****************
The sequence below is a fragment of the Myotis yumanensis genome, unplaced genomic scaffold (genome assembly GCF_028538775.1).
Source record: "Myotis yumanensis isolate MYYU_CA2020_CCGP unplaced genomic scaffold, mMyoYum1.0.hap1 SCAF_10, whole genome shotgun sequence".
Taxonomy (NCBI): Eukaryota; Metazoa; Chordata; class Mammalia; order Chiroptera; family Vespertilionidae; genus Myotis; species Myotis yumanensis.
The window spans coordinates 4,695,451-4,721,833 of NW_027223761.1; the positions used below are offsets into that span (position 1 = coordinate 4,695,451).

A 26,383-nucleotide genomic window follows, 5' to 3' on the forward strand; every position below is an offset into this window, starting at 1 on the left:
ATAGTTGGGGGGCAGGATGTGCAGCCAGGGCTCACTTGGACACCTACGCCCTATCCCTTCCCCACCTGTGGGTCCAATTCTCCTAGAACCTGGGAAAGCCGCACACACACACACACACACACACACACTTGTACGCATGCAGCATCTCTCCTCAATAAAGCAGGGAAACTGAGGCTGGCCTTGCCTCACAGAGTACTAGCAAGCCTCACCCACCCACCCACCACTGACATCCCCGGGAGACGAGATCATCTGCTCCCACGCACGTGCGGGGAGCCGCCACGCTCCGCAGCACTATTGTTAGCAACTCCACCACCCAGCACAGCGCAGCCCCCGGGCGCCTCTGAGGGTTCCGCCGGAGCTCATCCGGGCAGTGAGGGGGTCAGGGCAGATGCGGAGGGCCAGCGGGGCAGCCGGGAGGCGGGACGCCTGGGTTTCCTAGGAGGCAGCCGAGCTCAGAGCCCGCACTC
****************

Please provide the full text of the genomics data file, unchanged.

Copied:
The sequence below is a fragment of the Myotis yumanensis genome, unplaced genomic scaffold (genome assembly GCF_028538775.1).
Source record: "Myotis yumanensis isolate MYYU_CA2020_CCGP unplaced genomic scaffold, mMyoYum1.0.hap1 SCAF_10, whole genome shotgun sequence".
Taxonomy (NCBI): Eukaryota; Metazoa; Chordata; class Mammalia; order Chiroptera; family Vespertilionidae; genus Myotis; species Myotis yumanensis.
The window spans coordinates 4,695,451-4,721,833 of NW_027223761.1; the positions used below are offsets into that span (position 1 = coordinate 4,695,451).

A 26,383-nucleotide genomic window follows, 5' to 3' on the forward strand; every position below is an offset into this window, starting at 1 on the left:
ATAGTTGGGGGGCAGGATGTGCAGCCAGGGCTCACTTGGACACCTACGCCCTATCCCTTCCCCACCTGTGGGTCCAATTCTCCTAGAACCTGGGAAAGCCGCACACACACACACACACACACACACACTTGTACGCATGCAGCATCTCTCCTCAATAAAGCAGGGAAACTGAGGCTGGCCTTGCCTCACAGAGTACTAGCAAGCCTCACCCACCCACCCACCACTGACATCCCCGGGAGACGAGATCATCTGCTCCCACGCACGTGCGGGGAGCCGCCACGCTCCGCAGCACTATTGTTAGCAACTCCACCACCCAGCACAGCGCAGCCCCCGGGCGCCTCTGAGGGTTCCGCCGGAGCTCATCCGGGCAGTGAGGGGGTCAGGGCAGATGCGGAGGGCCAGCGGGGCAGCCGGGAGGCGGGACGCCTGGGTTTCCTAGGAGGCAGCCGAGCTCAGAGCCCGCACTC